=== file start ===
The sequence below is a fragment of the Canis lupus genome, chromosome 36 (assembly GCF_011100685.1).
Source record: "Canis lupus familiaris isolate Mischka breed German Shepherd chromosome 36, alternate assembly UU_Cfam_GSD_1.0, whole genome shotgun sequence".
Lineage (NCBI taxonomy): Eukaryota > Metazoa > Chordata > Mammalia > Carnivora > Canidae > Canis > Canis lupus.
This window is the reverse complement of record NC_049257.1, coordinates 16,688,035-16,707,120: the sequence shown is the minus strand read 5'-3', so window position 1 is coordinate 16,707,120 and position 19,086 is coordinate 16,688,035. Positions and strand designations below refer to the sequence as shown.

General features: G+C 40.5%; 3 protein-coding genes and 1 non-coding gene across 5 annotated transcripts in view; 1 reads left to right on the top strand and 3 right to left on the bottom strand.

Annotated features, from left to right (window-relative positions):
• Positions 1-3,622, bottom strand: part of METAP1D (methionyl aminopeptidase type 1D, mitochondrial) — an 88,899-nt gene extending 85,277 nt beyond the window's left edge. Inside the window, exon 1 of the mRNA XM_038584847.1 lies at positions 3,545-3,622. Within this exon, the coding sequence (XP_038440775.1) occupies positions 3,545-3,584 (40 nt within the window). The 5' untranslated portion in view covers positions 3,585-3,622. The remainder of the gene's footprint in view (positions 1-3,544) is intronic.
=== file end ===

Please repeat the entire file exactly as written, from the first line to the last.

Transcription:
The sequence below is a fragment of the Canis lupus genome, chromosome 36 (assembly GCF_011100685.1).
Source record: "Canis lupus familiaris isolate Mischka breed German Shepherd chromosome 36, alternate assembly UU_Cfam_GSD_1.0, whole genome shotgun sequence".
Lineage (NCBI taxonomy): Eukaryota > Metazoa > Chordata > Mammalia > Carnivora > Canidae > Canis > Canis lupus.
This window is the reverse complement of record NC_049257.1, coordinates 16,688,035-16,707,120: the sequence shown is the minus strand read 5'-3', so window position 1 is coordinate 16,707,120 and position 19,086 is coordinate 16,688,035. Positions and strand designations below refer to the sequence as shown.

General features: G+C 40.5%; 3 protein-coding genes and 1 non-coding gene across 5 annotated transcripts in view; 1 reads left to right on the top strand and 3 right to left on the bottom strand.

Annotated features, from left to right (window-relative positions):
• Positions 1-3,622, bottom strand: part of METAP1D (methionyl aminopeptidase type 1D, mitochondrial) — an 88,899-nt gene extending 85,277 nt beyond the window's left edge. Inside the window, exon 1 of the mRNA XM_038584847.1 lies at positions 3,545-3,622. Within this exon, the coding sequence (XP_038440775.1) occupies positions 3,545-3,584 (40 nt within the window). The 5' untranslated portion in view covers positions 3,585-3,622. The remainder of the gene's footprint in view (positions 1-3,544) is intronic.